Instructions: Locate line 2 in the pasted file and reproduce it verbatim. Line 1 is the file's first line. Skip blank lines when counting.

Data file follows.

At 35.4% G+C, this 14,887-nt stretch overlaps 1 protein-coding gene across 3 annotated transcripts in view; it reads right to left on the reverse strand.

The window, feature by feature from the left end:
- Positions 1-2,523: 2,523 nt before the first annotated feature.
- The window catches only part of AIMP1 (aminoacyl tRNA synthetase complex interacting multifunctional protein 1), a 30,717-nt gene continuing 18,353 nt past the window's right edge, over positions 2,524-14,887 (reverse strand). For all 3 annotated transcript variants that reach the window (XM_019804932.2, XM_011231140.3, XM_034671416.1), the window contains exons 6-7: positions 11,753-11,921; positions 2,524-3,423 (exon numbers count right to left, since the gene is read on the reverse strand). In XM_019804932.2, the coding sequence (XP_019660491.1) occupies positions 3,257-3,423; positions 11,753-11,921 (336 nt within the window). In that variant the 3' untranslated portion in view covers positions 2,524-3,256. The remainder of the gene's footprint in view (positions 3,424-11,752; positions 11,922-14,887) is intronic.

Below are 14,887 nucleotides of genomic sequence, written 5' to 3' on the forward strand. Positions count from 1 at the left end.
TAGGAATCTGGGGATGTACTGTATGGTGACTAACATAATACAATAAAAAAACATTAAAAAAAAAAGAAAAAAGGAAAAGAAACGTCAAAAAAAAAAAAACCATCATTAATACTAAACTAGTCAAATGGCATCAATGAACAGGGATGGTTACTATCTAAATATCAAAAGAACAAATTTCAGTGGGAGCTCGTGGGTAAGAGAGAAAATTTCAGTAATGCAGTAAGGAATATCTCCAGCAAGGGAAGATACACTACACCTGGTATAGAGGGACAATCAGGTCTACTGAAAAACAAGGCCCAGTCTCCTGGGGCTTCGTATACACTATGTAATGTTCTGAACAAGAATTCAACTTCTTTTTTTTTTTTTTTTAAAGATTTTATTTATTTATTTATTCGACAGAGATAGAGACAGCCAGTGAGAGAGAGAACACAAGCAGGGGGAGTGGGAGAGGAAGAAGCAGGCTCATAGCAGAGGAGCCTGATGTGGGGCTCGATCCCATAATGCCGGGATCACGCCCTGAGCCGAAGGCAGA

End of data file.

The window, feature by feature from the left end: